On January 11, 2016, plaintiffs filed this nine-count action against the State of Israel and its Ministries of Defense, Foreign Affairs, Justice, and Public Security. Compl. Count 1, brought by plaintiffs Arraf and Deknopper, alleges that defendants committed the war crime of torture when they banged plaintiff Arraf's head against the deck, stood on her head, hooded her for an extended period of time, and groped her, and when they shot plaintiff Deknopper in the face with a rubber bullet. Compl. ¶¶ 48-51. In Count 2, all plaintiffs allege that they were subjected to the war crime of cruel and inhuman treatment. Id. ¶¶ 53-55. Plaintiff Schermerhorn alleges in Count 3 that the use of the grenade, which caused him to partially lose sight in one eye, constitutes the war crime of mutilation or maiming. Id. ¶¶ 57-59. Plaintiffs Schermerhorn, Arraf, and Deknopper allege in Count 4 that the IDF's conduct intentionally caused them serious bodily injury, a war crime under international law. Id. ¶¶ 61-62. All plaintiffs claim that they were subjected to arbitrary arrest and detention (Count 5), false imprisonment (Count 6), assault and battery at the hands of the IDF (Count 7), and the conversion of their personal property (Count 9). Id. ¶¶ 64- 73; 76-78. Finally, in Count 8, all plaintiffs seek damages for intentional infliction of emotional distress. Id. ¶ 75.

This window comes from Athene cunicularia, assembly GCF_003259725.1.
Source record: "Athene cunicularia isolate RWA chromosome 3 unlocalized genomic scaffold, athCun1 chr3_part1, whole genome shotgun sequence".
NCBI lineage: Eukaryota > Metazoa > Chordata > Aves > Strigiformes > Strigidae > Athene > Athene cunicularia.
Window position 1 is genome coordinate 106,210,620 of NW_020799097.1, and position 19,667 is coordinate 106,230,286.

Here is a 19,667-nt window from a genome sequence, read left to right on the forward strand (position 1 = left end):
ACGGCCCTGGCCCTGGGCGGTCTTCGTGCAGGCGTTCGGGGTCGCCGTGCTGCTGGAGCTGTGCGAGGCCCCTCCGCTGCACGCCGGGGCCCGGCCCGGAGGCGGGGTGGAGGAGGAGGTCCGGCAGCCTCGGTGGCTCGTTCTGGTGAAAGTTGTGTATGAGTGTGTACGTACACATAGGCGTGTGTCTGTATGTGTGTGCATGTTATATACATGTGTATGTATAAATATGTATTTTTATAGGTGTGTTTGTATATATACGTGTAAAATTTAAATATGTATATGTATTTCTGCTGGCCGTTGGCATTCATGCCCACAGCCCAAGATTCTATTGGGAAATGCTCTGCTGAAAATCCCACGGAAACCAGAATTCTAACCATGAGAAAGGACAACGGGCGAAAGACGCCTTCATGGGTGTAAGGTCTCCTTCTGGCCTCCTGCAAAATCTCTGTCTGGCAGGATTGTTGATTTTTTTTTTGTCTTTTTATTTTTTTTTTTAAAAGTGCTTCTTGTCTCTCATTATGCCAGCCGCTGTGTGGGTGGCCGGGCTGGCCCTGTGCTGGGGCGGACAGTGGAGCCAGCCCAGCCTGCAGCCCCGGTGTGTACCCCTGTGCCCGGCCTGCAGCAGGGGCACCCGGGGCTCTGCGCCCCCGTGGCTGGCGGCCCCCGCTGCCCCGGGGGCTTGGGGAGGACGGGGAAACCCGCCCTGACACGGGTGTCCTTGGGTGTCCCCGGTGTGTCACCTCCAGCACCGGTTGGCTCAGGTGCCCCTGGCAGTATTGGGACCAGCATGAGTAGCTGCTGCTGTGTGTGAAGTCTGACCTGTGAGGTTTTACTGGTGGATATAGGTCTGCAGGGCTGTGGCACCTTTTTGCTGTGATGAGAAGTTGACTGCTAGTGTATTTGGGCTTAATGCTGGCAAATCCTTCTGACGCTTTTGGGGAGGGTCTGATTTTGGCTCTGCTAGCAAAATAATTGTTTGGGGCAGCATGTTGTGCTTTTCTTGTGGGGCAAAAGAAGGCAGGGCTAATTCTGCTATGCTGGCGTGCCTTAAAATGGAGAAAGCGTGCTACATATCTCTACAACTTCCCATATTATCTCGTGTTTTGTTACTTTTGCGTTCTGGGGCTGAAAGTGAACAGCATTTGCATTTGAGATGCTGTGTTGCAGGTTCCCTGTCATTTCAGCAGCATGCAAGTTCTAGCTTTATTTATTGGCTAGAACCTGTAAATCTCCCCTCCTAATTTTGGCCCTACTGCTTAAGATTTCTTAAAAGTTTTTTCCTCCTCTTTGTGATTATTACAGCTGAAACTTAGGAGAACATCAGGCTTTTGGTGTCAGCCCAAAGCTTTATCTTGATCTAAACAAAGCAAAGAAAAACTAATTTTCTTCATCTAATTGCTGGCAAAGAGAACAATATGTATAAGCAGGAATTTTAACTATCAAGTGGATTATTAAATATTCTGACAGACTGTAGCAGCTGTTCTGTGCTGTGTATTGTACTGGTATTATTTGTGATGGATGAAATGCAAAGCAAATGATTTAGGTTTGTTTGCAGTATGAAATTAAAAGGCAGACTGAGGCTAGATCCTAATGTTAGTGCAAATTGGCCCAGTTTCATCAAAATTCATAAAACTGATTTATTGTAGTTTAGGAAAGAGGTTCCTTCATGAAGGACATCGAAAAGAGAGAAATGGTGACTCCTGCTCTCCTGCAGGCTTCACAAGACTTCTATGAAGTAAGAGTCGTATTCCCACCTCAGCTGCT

Defendants moved to dismiss on August 8, 2016. Defs.' Mot.; Defs.' Mem. They argue principally that the Court lacks jurisdiction because Israel and its ministries are immune from suit under the FSIA, Defs.' Mem. at 12-28, and that even if Israel were not immune, the Court lacks jurisdiction under the political question doctrine and the act of state doctrine. Id. at 28-37. They also argue that each count in the complaint fails to state a claim under Rule 12(b)(6), and that the action should be dismissed under Rule 12(b)(2) under the doctrine of forum non conveniens so that the claims can be resolved in Israel. Id. at 37-45. Plaintiffs opposed the motion, Pls.' Mem. of P. & A. in Opp. to Defs.' Mot. [Dkt. # 22] (“Pls.' Opp.”), defendants replied in support of their motion, Defs.' Reply Mem. in Supp. of Defs.' Mot. [Dkt. # 23] (“Defs.' Reply”), and plaintiffs were granted leave to file a brief sur-reply. Pls.' Sur-Reply in Further Opp. to Defs.' Mot. [Dkt. # 26] (“Pls.' Sur-Reply”).

         On November 21, 2016, the United States submitted a Statement of Interest in this case pursuant to 28 U.S.C. § 517, taking the position “that neither exception to immunity invoked by plaintiffs removes Israel's immunity under FSIA in this case.” Statement of Interest of the U.S. [Dkt. # 28] (“SOI”). Each side had an opportunity to respond to the government's position. Min. Order (Nov. 28, 2016); Pls.' Resp. to SOI [Dkt. # 29] (“Pls.' SOI Opp.”). Because the Court agrees with defendants and the United States that it lacks jurisdiction under the FSIA, the case will be dismissed and the Court need not reach any of the other issues.


         Before the Court may turn to the merits of plaintiffs' allegations, it must first ensure that it has jurisdiction to hear this case.

Federal courts are courts of limited jurisdiction. They possess only that power authorized by Constitution and statute, which is not to be expanded by judicial decree. It is to be presumed that a cause lies outside this limited jurisdiction, and the burden of establishing the contrary rests upon the party asserting jurisdiction.